Increased demand for biomass is a challenge to sustainable management of Nordic surface waters

Clean surface and coastal waters are hallmarks of the Nordic countries. These waters are valuable natural resources and essential for Nordic societies, economies and human wellbeing as they provide multiple ecosystem services. Nordic catchments have varying climates and geohydrology which influence agricultural and forest productivity. These catchments currently face multiple stressors, e.g. increasing demand for resources, increased production levels, global warming and changes in the hydrological cycle. The EU bioeconomy strategy states that more wood and crop-based biomass is needed to move towards a low-carbon and resource-efficient society in which fossil resources are replaced by renewables to mitigate climate change (European Commission 2012). This societal transformation towards a more circular bio-based economy, known as the ‘green shift’ from use of fossil fuels towards renewable resources, is expected to increase the demand for biomass production in the Nordic countries and elsewhere in Europe. The current understanding of the consequences, especially for water systems, is limited (Golembiewski et al. 2015). Land use practices will most likely change, the volume of biomass extracted will increase and this will likely influence water quality (Rosegrant et al. 2013) and the local hydrology. Land use changes predicted for the Nordic countries include intensified forestry (Eyvindson et al. 2018) and crop production (Jordan et al. 2007), perhaps also on marginal soils such as peatlands, which will increase the pressure on water systems.

Trade-offs between ecosystem services are inevitable, since the increased need for biomass has adverse effects on the biodiversity and provision of ecosystem services, and these effects are eventually reflected in the structure and function of freshwater ecosystems (Jordan et al. 2007). In the Nordic countries, threats to freshwater ecosystems and coastal seas include eutrophication (Bechmann and Stålnacke 2019), brownification (e.g. de Wit et al. 2016) and biodiversity loss (Riemann et al. 2016). The impacts of bioeconomic development on environmental goals are addressed by international strategies that aim at halting biodiversity loss (European Union 2011), limiting the global temperature rise (IPCC Paris Agreement), and obtaining good ecological and chemical status of all surface water bodies within the European Union (EU) and the EFTA countries (Water Framework Directive (WFD) 2000). These strategies, however, may not be compatible with increased biomass production and removal. Compromises are therefore needed when taking multiple, often controversial, objectives into account in land use planning and decision making (Juutinen et al. 2019). In natural resources planning and policy making, benefits are usually evaluated separately from each other, which overlooks their potential trade-offs. This generally leads to overexploitation of natural resources.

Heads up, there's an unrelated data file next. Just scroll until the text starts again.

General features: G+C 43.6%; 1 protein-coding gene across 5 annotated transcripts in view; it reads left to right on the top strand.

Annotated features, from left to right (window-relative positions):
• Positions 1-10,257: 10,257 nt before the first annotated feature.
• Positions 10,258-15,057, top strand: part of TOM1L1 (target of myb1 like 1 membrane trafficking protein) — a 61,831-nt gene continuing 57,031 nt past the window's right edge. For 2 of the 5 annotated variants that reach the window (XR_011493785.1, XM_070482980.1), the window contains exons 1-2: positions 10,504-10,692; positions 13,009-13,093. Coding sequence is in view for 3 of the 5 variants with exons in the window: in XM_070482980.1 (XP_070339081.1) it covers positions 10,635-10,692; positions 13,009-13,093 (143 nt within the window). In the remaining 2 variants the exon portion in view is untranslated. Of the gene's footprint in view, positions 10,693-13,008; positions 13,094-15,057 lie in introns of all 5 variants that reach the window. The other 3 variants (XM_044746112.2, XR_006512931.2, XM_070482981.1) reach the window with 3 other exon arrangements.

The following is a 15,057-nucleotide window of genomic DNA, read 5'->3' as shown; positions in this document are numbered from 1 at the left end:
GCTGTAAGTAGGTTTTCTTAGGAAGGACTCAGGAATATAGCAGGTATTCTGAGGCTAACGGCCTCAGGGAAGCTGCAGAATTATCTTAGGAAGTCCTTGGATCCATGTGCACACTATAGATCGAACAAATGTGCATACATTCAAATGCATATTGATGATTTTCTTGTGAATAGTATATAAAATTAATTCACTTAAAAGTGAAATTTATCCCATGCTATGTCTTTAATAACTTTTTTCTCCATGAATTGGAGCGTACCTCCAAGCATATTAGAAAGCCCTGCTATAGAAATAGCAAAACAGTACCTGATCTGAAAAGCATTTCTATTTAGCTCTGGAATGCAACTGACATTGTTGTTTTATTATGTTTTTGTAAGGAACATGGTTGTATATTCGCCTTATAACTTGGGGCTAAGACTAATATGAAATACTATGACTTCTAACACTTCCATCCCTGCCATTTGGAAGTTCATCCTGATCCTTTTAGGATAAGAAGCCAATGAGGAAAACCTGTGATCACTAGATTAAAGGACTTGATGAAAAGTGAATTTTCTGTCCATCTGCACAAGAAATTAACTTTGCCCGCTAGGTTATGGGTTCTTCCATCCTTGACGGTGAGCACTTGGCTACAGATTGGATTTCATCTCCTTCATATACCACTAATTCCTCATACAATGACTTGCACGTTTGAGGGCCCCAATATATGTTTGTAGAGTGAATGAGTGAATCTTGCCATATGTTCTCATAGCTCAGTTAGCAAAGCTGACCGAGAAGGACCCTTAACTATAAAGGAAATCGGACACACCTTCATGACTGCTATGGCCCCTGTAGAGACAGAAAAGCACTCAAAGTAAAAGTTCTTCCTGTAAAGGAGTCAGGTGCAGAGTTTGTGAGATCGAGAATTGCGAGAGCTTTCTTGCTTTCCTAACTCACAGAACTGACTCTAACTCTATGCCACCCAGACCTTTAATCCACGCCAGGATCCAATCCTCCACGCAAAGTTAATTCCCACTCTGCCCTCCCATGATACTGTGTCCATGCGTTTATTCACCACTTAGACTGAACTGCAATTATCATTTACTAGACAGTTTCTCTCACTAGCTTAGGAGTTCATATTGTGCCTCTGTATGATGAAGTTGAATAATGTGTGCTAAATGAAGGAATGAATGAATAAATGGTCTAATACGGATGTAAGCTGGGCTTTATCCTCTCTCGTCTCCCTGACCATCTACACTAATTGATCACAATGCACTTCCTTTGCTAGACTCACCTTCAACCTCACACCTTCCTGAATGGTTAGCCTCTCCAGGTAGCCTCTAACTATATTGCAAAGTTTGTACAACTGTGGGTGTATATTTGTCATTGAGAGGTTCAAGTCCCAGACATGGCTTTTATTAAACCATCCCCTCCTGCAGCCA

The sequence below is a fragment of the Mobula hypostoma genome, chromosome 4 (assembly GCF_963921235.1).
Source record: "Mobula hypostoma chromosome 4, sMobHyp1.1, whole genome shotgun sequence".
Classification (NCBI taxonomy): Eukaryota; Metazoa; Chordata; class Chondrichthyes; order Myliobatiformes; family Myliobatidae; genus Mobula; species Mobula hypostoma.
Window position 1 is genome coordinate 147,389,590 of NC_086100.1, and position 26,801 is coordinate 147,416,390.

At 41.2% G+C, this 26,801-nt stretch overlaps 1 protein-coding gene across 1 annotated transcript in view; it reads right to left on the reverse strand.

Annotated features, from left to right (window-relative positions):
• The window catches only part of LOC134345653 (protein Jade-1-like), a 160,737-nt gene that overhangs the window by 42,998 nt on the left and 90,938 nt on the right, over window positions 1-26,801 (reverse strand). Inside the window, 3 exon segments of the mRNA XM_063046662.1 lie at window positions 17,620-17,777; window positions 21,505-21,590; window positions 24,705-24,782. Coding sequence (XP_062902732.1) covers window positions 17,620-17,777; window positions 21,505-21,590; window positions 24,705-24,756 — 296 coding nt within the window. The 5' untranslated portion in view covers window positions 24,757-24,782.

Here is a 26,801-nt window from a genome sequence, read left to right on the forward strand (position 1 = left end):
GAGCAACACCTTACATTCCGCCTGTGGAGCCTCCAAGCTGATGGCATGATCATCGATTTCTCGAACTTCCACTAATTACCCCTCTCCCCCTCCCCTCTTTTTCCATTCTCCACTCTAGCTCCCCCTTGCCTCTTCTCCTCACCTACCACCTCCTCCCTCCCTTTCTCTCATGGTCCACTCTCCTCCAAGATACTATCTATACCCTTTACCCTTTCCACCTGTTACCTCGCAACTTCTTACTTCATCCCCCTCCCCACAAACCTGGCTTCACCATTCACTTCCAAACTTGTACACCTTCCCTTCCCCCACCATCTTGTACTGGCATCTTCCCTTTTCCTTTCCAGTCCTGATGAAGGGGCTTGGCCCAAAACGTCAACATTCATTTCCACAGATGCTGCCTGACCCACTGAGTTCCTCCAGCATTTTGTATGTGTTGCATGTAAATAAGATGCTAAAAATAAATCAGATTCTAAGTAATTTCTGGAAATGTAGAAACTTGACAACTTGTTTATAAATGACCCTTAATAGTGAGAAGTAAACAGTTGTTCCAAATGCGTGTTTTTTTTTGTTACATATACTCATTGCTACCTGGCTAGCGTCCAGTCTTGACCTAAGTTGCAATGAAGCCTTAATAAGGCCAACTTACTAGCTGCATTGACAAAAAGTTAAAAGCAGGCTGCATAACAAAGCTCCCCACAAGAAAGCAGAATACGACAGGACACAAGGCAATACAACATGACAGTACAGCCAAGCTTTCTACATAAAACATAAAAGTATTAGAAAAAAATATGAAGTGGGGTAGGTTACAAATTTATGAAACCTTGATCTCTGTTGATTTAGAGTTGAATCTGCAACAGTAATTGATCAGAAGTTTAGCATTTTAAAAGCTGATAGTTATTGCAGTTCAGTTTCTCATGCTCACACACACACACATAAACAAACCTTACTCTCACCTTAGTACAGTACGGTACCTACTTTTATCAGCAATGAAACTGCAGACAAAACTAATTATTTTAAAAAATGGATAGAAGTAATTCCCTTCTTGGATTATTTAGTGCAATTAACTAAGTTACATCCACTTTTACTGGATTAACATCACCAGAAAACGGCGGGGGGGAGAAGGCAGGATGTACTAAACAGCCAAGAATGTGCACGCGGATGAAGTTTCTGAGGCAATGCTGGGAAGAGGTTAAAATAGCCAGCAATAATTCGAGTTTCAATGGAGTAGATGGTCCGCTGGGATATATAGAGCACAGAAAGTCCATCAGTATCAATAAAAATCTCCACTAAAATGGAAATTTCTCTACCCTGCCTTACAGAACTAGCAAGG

The WFD and many national regulations implementing the WFD aim for good ecological, and chemical status for all surface water bodies by the end of 2027. There are many concerns that river basin management and restoration actions are too slow to reach the WFD aims and that diffuse nutrient loadings, in particular, should be diminished significantly (e.g. Hering et al. 2010; Räike et al. 2019). There are increasing demands for solutions that balance land management practices and water body ecological goals, while simultaneously considering multiple uses of land, water and ecosystem services (Giri and Qiu 2016; Johansen et al. 2018).

Although we do not yet fully appreciate the possible changes in land use following a transition to the bioeconomy, some conclusions can be drawn based on projected global futures (Rakovic et al. 2020). One likely scenario is intensified land use pressures in all Nordic countries. At the same time, it must be acknowledged that Nordic countries have a great variation in land use patterns both in terms of agriculture and forestry (Table 1, Hagen et al. 2013). Furthermore, the crops produced, dominant forest tree species and soils all differ across the Nordic region. For example, Finland has about one-third of their forests on peatlands, whereas Norwegian and Swedish forests mainly are on moraine deposits and mineral soils. Nevertheless, there are also many similarities between the Fennoscandian countries, having a generally cool climate and large areas with boreal forests with rather low level of human activities, as well as thousands of rivers and lakes, which is much more than the rest of Europe. These natural characteristics create a large potential for bioeconomic development, but also for negative impacts on the many relatively pristine rivers and lakes. Denmark is very different from the other Nordic countries and more comparable to Central-European countries (e.g. Northern Germany, the Netherlands) having a milder climate, very few areas with low human activities due to a large proportion being used for agriculture, and has mainly very small lakes and many small streams.

Table 1 Proportions of land cover in Nordic countries